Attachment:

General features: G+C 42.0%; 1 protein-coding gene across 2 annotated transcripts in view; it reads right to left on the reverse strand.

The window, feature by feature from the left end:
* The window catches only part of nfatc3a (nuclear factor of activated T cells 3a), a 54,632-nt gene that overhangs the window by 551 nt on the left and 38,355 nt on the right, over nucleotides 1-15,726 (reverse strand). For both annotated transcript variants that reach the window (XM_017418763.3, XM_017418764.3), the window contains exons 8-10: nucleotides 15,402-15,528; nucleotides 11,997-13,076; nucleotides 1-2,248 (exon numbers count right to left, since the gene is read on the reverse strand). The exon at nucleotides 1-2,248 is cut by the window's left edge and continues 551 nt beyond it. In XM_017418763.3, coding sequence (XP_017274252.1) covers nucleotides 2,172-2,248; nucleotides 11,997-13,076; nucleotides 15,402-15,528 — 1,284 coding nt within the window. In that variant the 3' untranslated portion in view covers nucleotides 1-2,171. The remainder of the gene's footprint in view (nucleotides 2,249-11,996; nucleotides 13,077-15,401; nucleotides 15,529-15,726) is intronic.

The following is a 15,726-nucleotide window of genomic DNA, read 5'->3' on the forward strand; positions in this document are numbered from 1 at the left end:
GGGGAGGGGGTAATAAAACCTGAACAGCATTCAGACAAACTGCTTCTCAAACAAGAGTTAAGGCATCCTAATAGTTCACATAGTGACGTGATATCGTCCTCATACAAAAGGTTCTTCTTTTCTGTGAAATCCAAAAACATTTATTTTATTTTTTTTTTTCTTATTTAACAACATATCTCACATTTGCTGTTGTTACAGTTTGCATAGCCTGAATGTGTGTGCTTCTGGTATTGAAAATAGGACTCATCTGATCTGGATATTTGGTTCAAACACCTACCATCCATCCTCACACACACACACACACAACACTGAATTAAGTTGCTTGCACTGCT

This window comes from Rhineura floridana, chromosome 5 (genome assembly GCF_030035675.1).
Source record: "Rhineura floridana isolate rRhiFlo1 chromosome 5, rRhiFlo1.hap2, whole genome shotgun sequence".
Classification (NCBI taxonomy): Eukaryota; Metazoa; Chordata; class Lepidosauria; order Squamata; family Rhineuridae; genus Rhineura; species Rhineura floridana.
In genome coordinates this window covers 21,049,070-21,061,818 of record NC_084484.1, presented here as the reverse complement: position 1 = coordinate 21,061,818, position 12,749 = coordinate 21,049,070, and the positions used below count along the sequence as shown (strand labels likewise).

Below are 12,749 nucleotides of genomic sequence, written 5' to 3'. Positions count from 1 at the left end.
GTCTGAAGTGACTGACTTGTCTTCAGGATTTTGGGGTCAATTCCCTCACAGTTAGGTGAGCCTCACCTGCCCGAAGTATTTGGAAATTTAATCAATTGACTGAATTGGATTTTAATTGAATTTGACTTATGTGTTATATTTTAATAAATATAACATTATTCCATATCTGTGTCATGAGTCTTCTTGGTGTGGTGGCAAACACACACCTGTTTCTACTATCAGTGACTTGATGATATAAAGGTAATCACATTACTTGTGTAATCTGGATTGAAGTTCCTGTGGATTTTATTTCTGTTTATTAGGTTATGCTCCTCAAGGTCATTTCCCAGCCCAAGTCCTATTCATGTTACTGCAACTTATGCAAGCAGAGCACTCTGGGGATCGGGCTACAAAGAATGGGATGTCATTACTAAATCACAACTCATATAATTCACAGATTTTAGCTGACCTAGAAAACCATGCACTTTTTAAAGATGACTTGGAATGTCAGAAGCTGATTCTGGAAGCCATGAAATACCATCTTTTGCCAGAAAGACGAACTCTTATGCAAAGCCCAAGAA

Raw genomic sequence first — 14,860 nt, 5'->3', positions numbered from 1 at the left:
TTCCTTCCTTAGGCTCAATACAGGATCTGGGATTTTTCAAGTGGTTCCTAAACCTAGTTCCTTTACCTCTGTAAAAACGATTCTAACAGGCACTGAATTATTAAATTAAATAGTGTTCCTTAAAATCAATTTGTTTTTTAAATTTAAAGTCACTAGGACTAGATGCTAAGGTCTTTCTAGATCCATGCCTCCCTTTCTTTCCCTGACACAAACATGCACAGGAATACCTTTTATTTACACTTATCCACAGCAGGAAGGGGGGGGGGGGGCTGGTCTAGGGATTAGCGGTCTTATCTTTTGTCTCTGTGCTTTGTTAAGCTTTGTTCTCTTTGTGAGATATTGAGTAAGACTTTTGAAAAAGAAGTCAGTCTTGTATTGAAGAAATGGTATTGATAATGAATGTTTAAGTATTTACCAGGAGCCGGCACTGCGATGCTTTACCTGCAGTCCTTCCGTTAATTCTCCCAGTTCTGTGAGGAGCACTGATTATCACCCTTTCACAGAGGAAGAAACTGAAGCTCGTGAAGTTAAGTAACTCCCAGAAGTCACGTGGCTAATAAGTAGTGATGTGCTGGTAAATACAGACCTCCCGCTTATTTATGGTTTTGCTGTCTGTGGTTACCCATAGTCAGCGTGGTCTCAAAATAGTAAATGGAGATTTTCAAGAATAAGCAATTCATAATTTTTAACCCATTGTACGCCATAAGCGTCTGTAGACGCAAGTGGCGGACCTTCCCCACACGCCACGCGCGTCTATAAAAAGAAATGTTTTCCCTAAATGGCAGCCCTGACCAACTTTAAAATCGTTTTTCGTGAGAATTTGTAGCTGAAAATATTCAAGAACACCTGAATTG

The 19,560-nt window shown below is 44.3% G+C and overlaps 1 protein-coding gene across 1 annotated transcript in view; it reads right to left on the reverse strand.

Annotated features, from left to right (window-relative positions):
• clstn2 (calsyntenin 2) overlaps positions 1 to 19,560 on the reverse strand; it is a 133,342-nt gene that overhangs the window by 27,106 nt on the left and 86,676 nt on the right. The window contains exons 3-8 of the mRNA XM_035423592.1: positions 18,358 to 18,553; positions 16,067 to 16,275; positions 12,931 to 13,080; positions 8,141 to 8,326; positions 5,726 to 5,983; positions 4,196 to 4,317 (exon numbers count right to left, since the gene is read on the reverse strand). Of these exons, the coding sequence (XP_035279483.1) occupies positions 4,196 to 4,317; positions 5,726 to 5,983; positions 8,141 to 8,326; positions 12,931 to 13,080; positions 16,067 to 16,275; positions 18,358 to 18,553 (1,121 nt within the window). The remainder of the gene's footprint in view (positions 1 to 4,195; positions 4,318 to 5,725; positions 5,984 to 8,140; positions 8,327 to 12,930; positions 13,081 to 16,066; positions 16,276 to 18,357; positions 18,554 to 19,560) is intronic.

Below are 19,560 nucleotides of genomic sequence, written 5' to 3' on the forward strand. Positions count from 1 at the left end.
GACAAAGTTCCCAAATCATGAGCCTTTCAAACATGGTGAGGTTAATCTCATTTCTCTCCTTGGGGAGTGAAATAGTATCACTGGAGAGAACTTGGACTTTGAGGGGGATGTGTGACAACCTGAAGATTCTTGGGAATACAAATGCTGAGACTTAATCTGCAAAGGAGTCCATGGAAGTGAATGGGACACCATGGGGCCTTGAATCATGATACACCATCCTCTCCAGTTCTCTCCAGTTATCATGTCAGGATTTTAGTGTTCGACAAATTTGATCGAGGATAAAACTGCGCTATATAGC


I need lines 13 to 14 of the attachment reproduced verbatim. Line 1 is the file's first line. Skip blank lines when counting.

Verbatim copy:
TTCCTTCCTTAGGCTCAATACAGGATCTGGGATTTTTCAAGTGGTTCCTAAACCTAGTTCCTTTACCTCTGTAAAAACGATTCTAACAGGCACTGAATTATTAAATTAAATAGTGTTCCTTAAAATCAATTTGTTTTTTAAATTTAAAGTCACTAGGACTAGATGCTAAGGTCTTTCTAGATCCATGCCTCCCTTTCTTTCCCTGACACAAACATGCACAGGAATACCTTTTATTTACACTTATCCACAGCAGGAAGGGGGGGGGGGGGCTGGTCTAGGGATTAGCGGTCTTATCTTTTGTCTCTGTGCTTTGTTAAGCTTTGTTCTCTTTGTGAGATATTGAGTAAGACTTTTGAAAAAGAAGTCAGTCTTGTATTGAAGAAATGGTATTGATAATGAATGTTTAAGTATTTACCAGGAGCCGGCACTGCGATGCTTTACCTGCAGTCCTTCCGTTAATTCTCCCAGTTCTGTGAGGAGCACTGATTATCACCCTTTCACAGAGGAAGAAACTGAAGCTCGTGAAGTTAAGTAACTCCCAGAAGTCACGTGGCTAATAAGTAGTGATGTGCTGGTAAATACAGACCTCCCGCTTATTTATGGTTTTGCTGTCTGTGGTTACCCATAGTCAGCGTGGTCTCAAAATAGTAAATGGAGATTTTCAAGAATAAGCAATTCATAATTTTTAACCCATTGTACGCCATAAGCGTCTGTAGACGCAAGTGGCGGACCTTCCCCACACGCCACGCGCGTCTATAAAAAGAAATGTTTTCCCTAAATGGCAGCCCTGACCAACTTTAAAATCGTTTTTCGTGAGAATTTGTAGCTGAAAATATTCAAGAACACCTGAATTG

The 19,560-nt window shown below is 44.3% G+C and overlaps 1 protein-coding gene across 1 annotated transcript in view; it reads right to left on the reverse strand.